There are also three areas where Ofwat has not reached definitive conclusions and is seeking further evidence and views from stakeholders:
- Pooling excess bad debt costs – Ofwat proposes that the recovery of excess bad debt costs is pooled across all non-household customers, via a uniform uplift to price caps.
- Keeping open the option of not pursuing a true up – For example if outturn bad debt costs are not materially higher than the 2% threshold.
- Undertaking the true up – If a 'true up' is required, Ofwat has set out how it expects this to work in practice.
Further consultation on the proposed adjustments to REC price caps can be expected by December.
"While it’s great that regulators are helping the industry deal with bad debt in the wake of the pandemic, raising prices only treats the symptoms. Instead, water companies should head upstream, using customer data to identify and rectify the causes of bad debt, stop it at source and help prevent it from occurring in the first place," she said.
"While recouping costs is a must, water companies shouldn’t just rely on the regulator. Data can help companies segment customers, identify and assist customers that are struggling financially, avoiding penalising the entire customer in tackling the cause of the issue."
United Utilities picks up pipeline award
A race-against-time plumbing job to connect four huge water pipes into the large Haweswater Aqueduct in Cumbria saw United Utilities awarded Utility Project of the Year by Pipeline Industries Guild.
The Hallbank project, near Kendal, was completed within a tight eight-day deadline, in a storm and during the second COVID lockdown last November – and with three hours to spare. Principal construction manager John Dawson said the project helped boost the resilience of water supplies across the North West.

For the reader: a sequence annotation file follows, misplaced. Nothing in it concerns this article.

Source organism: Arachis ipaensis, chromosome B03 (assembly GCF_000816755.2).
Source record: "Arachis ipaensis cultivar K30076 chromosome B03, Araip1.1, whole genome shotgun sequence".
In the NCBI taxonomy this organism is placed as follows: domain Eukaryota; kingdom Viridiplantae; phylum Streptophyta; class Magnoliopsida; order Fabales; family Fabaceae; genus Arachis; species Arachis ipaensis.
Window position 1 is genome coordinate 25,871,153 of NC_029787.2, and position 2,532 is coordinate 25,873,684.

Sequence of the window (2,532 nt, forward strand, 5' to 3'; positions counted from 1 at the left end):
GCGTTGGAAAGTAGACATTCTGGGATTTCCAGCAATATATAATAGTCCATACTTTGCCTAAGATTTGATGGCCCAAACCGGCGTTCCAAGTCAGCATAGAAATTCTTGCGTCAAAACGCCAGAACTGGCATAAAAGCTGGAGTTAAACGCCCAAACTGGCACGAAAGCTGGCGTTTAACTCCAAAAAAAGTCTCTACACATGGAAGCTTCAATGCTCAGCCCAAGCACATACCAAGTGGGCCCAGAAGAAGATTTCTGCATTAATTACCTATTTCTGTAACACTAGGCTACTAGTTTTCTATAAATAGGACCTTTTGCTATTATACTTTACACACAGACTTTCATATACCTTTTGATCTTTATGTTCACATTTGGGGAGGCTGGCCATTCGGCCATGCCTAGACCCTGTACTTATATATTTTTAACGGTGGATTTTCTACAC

“I think what made us stand out was the scale, the use of future technology and the fact that we were really just one team, working collaboratively for a common goal," he said.
Camus Energy secures $16m funding
Camus Energy, which provides advanced grid management technology, has secured $16 million in a Series A round, led by Park West Asset Management and joined by Congruent Ventures, Wave Capital and other investors, including an investor-owned utility. Camus will leverage the operating capital to expand its grid management software platform to meet growing demand from utilities across North America.
As local utilities look to save money and increase their use of clean energy by tapping into low-cost and low-carbon local resources, Camus' grid management platform provides connectivity between the utility's operations team, its grid-connected equipment and customer devices.